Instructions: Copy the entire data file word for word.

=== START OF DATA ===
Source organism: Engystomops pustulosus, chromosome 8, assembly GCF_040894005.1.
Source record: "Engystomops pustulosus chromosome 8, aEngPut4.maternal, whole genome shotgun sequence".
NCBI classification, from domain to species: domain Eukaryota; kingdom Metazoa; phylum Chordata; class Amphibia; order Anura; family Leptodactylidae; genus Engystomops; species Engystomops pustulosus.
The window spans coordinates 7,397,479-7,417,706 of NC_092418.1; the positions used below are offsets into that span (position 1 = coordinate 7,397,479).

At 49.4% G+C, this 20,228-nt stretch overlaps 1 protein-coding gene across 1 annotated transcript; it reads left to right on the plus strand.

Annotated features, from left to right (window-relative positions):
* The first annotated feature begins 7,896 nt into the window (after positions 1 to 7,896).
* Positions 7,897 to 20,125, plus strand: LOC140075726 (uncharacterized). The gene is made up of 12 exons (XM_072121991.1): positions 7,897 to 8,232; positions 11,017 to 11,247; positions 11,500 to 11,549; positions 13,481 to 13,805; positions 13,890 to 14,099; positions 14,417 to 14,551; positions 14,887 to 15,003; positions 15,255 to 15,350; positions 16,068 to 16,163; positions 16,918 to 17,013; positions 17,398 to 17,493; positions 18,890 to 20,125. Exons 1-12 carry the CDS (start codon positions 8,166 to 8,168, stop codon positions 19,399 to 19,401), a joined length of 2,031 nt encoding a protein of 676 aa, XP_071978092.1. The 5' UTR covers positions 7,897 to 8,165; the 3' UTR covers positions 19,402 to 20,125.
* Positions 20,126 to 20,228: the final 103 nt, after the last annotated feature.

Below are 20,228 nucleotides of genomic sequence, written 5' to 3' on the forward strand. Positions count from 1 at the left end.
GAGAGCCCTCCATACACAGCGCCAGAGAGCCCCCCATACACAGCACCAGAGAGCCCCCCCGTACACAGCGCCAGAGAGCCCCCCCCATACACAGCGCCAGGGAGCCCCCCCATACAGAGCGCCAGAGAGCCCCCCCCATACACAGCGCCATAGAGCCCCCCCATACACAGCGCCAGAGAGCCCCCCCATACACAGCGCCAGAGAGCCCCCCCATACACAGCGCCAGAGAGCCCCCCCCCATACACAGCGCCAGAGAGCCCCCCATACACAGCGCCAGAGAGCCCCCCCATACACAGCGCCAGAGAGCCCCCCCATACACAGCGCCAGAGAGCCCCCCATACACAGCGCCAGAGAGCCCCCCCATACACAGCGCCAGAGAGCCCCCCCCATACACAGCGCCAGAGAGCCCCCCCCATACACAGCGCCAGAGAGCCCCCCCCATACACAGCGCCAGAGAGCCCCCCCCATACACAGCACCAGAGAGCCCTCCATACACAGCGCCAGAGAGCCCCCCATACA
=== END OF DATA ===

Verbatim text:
Source organism: Engystomops pustulosus, chromosome 8, assembly GCF_040894005.1.
Source record: "Engystomops pustulosus chromosome 8, aEngPut4.maternal, whole genome shotgun sequence".
NCBI classification, from domain to species: domain Eukaryota; kingdom Metazoa; phylum Chordata; class Amphibia; order Anura; family Leptodactylidae; genus Engystomops; species Engystomops pustulosus.
The window spans coordinates 7,397,479-7,417,706 of NC_092418.1; the positions used below are offsets into that span (position 1 = coordinate 7,397,479).

At 49.4% G+C, this 20,228-nt stretch overlaps 1 protein-coding gene across 1 annotated transcript; it reads left to right on the plus strand.

Annotated features, from left to right (window-relative positions):
* The first annotated feature begins 7,896 nt into the window (after positions 1 to 7,896).
* Positions 7,897 to 20,125, plus strand: LOC140075726 (uncharacterized). The gene is made up of 12 exons (XM_072121991.1): positions 7,897 to 8,232; positions 11,017 to 11,247; positions 11,500 to 11,549; positions 13,481 to 13,805; positions 13,890 to 14,099; positions 14,417 to 14,551; positions 14,887 to 15,003; positions 15,255 to 15,350; positions 16,068 to 16,163; positions 16,918 to 17,013; positions 17,398 to 17,493; positions 18,890 to 20,125. Exons 1-12 carry the CDS (start codon positions 8,166 to 8,168, stop codon positions 19,399 to 19,401), a joined length of 2,031 nt encoding a protein of 676 aa, XP_071978092.1. The 5' UTR covers positions 7,897 to 8,165; the 3' UTR covers positions 19,402 to 20,125.
* Positions 20,126 to 20,228: the final 103 nt, after the last annotated feature.

Below are 20,228 nucleotides of genomic sequence, written 5' to 3' on the forward strand. Positions count from 1 at the left end.
GAGAGCCCTCCATACACAGCGCCAGAGAGCCCCCCATACACAGCACCAGAGAGCCCCCCCGTACACAGCGCCAGAGAGCCCCCCCCATACACAGCGCCAGGGAGCCCCCCCATACAGAGCGCCAGAGAGCCCCCCCCATACACAGCGCCATAGAGCCCCCCCATACACAGCGCCAGAGAGCCCCCCCATACACAGCGCCAGAGAGCCCCCCCATACACAGCGCCAGAGAGCCCCCCCCCATACACAGCGCCAGAGAGCCCCCCATACACAGCGCCAGAGAGCCCCCCCATACACAGCGCCAGAGAGCCCCCCCATACACAGCGCCAGAGAGCCCCCCATACACAGCGCCAGAGAGCCCCCCCATACACAGCGCCAGAGAGCCCCCCCCATACACAGCGCCAGAGAGCCCCCCCCATACACAGCGCCAGAGAGCCCCCCCCATACACAGCGCCAGAGAGCCCCCCCCATACACAGCACCAGAGAGCCCTCCATACACAGCGCCAGAGAGCCCCCCATACA